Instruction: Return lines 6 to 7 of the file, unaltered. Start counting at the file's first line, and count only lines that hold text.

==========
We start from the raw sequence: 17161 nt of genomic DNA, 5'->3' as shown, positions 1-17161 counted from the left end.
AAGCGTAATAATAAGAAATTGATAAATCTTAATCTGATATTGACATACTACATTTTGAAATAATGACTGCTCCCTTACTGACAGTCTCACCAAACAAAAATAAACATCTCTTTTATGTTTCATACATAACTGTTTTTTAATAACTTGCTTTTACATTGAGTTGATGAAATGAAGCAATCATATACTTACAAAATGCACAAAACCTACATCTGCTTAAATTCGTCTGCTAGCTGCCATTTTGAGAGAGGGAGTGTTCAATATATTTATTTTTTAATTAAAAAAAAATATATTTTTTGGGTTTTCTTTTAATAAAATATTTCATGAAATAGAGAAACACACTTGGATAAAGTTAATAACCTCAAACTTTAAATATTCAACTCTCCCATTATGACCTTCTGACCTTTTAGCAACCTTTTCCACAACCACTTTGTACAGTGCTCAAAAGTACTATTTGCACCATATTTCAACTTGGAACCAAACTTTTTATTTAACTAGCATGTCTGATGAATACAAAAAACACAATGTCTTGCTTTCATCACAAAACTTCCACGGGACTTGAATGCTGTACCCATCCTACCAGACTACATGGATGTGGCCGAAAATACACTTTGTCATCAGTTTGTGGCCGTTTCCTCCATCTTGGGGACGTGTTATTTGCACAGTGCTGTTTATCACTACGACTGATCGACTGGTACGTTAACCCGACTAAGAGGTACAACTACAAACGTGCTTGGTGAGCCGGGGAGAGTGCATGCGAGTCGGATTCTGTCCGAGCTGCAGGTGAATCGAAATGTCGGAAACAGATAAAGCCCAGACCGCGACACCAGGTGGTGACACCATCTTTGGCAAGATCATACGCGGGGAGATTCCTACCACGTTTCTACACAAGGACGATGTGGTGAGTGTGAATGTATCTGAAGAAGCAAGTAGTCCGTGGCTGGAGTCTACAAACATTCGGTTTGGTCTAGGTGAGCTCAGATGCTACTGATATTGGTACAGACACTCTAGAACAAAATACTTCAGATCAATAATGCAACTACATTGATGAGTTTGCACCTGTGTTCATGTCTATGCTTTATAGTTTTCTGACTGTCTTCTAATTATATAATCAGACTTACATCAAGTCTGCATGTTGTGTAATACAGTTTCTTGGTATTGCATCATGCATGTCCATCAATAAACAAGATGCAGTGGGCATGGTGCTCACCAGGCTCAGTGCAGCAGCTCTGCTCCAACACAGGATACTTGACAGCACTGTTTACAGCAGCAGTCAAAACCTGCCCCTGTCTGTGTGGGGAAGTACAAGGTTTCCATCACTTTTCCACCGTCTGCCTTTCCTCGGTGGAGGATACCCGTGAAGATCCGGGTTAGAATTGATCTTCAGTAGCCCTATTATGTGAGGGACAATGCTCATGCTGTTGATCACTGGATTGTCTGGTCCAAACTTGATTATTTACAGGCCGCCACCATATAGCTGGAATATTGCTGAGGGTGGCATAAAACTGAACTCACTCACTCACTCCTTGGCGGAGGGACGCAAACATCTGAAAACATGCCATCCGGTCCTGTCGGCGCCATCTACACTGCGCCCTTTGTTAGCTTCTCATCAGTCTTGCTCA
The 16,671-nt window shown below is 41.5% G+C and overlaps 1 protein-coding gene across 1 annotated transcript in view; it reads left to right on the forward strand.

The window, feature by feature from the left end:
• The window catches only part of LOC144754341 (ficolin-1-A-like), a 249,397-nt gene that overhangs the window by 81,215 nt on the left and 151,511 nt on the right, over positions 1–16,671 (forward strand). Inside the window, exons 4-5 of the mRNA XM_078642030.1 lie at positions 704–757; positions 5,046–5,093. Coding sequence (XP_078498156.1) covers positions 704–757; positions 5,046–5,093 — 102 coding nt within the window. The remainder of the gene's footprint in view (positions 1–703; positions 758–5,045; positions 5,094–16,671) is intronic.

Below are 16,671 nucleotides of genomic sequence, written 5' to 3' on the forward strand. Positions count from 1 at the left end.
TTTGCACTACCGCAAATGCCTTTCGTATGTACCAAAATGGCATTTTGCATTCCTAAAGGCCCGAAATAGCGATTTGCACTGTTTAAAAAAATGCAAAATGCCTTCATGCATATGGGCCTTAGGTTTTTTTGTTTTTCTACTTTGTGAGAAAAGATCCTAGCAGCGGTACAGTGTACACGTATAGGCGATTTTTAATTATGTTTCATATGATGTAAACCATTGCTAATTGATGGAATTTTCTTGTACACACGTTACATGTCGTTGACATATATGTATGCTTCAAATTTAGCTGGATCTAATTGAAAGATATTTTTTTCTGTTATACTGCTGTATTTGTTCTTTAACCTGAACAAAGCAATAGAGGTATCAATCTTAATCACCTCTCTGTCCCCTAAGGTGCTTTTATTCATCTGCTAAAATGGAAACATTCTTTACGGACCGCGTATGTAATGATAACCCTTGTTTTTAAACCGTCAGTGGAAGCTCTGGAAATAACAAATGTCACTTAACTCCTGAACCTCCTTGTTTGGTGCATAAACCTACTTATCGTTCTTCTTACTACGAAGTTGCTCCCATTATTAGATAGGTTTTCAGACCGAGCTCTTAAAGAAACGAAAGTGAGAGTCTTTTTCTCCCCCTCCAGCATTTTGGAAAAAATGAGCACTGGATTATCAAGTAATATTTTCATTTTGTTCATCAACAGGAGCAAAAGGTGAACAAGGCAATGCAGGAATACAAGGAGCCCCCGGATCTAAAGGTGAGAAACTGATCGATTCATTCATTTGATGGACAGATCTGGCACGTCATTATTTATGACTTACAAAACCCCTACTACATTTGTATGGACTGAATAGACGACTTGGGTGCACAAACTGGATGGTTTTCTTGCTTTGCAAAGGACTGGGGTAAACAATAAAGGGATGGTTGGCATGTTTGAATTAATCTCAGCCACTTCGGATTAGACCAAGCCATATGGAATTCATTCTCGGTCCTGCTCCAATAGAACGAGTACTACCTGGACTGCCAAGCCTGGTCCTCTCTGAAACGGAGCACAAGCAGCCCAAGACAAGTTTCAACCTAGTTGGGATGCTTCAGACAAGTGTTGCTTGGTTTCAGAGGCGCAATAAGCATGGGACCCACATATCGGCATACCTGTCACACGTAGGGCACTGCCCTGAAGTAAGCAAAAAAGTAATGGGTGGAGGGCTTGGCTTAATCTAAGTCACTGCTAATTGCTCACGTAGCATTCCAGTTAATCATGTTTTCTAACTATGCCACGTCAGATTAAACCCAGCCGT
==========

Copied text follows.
Below are 16,671 nucleotides of genomic sequence, written 5' to 3' on the forward strand. Positions count from 1 at the left end.
TTTGCACTACCGCAAATGCCTTTCGTATGTACCAAAATGGCATTTTGCATTCCTAAAGGCCCGAAATAGCGATTTGCACTGTTTAAAAAAATGCAAAATGCCTTCATGCATATGGGCCTTAGGTTTTTTTGTTTTTCTACTTTGTGAGAAAAGATCCTAGCAGCGGTACAGTGTACACGTATAGGCGATTTTTAATTATGTTTCATATGATGTAAACCATTGCTAATTGATGGAATTTTCTTGTACACACGTTACATGTCGTTGACATATATGTATGCTTCAAATTTAGCTGGATCTAATTGAAAGATATTTTTTTCTGTTATACTGCTGTATTTGTTCTTTAACCTGAACAAAGCAATAGAGGTATCAATCTTAATCACCTCTCTGTCCCCTAAGGTGCTTTTATTCATCTGCTAAAATGGAAACATTCTTTACGGACCGCGTATGTAATGATAACCCTTGTTTTTAAACCGTCAGTGGAAGCTCTGGAAATAACAAATGTCACTTAACTCCTGAACCTCCTTGTTTGGTGCATAAACCTACTTATCGTTCTTCTTACTACGAAGTTGCTCCCATTATTAGATAGGTTTTCAGACCGAGCTCTTAAAGAAACGAAAGTGAGAGTCTTTTTCTCCCCCTCCAGCATTTTGGAAAAAATGAGCACTGGATTATCAAGTAATATTTTCATTTTGTTCATCAACAGGAGCAAAAGGTGAACAAGGCAATGCAGGAATACAAGGAGCCCCCGGATCTAAAGGTGAGAAACTGATCGATTCATTCATTTGATGGACAGATCTGGCACGTCATTATTTATGACTTACAAAACCCCTACTACATTTGTATGGACTGAATAGACGACTTGGGTGCACAAACTGGATGGTTTTCTTGCTTTGCAAAGGACTGGGGTAAACAATAAAGGGATGGTTGGCATGTTTGAATTAATCTCAGCCACTTCGGATTAGACCAAGCCATATGGAATTCATTCTCGGTCCTGCTCCAATAGAACGAGTACTACCTGGACTGCCAAGCCTGGTCCTCTCTGAAACGGAGCACAAGCAGCCCAAGACAAGTTTCAACCTAGTTGGGATGCTTCAGACAAGTGTTGCTTGGTTTCAGAGGCGCAATAAGCATGGGACCCACATATCGGCATACCTGTCACACGTAGGGCACTGCCCTGAAGTAAGCAAAAAAGTAATGGGTGGAGGGCTTGGCTTAATCTAAGTCACTGCTAATTGCTCACGTAGCATTCCAGTTAATCATGTTTTCTAACTATGCCACGTCAGATTAAACCCAGCCGT